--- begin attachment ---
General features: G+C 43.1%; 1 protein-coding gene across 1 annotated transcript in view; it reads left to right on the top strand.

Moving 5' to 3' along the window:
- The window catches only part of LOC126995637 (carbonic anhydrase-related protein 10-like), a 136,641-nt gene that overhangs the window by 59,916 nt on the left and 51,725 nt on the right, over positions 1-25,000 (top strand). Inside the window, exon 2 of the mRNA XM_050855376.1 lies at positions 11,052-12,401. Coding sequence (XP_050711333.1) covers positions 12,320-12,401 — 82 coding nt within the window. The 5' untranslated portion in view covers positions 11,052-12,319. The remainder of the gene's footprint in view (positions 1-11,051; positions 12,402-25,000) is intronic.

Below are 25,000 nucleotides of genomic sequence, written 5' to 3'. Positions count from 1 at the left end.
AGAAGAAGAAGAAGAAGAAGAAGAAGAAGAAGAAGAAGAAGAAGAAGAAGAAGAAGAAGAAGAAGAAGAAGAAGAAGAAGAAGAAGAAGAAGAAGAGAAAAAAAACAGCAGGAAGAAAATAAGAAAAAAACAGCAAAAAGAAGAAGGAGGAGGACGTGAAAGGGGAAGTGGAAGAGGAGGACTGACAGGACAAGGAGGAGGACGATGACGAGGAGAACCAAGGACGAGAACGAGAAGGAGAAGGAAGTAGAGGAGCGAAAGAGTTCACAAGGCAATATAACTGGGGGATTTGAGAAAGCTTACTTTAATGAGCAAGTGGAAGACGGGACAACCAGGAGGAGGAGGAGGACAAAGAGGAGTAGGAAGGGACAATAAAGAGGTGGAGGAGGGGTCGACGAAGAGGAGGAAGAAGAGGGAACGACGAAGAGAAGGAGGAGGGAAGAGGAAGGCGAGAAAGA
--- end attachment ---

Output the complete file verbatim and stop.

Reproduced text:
General features: G+C 43.1%; 1 protein-coding gene across 1 annotated transcript in view; it reads left to right on the top strand.

Moving 5' to 3' along the window:
- The window catches only part of LOC126995637 (carbonic anhydrase-related protein 10-like), a 136,641-nt gene that overhangs the window by 59,916 nt on the left and 51,725 nt on the right, over positions 1-25,000 (top strand). Inside the window, exon 2 of the mRNA XM_050855376.1 lies at positions 11,052-12,401. Coding sequence (XP_050711333.1) covers positions 12,320-12,401 — 82 coding nt within the window. The 5' untranslated portion in view covers positions 11,052-12,319. The remainder of the gene's footprint in view (positions 1-11,051; positions 12,402-25,000) is intronic.

Below are 25,000 nucleotides of genomic sequence, written 5' to 3'. Positions count from 1 at the left end.
AGAAGAAGAAGAAGAAGAAGAAGAAGAAGAAGAAGAAGAAGAAGAAGAAGAAGAAGAAGAAGAAGAAGAAGAAGAAGAAGAAGAAGAAGAAGAAGAGAAAAAAAACAGCAGGAAGAAAATAAGAAAAAAACAGCAAAAAGAAGAAGGAGGAGGACGTGAAAGGGGAAGTGGAAGAGGAGGACTGACAGGACAAGGAGGAGGACGATGACGAGGAGAACCAAGGACGAGAACGAGAAGGAGAAGGAAGTAGAGGAGCGAAAGAGTTCACAAGGCAATATAACTGGGGGATTTGAGAAAGCTTACTTTAATGAGCAAGTGGAAGACGGGACAACCAGGAGGAGGAGGAGGACAAAGAGGAGTAGGAAGGGACAATAAAGAGGTGGAGGAGGGGTCGACGAAGAGGAGGAAGAAGAGGGAACGACGAAGAGAAGGAGGAGGGAAGAGGAAGGCGAGAAAGA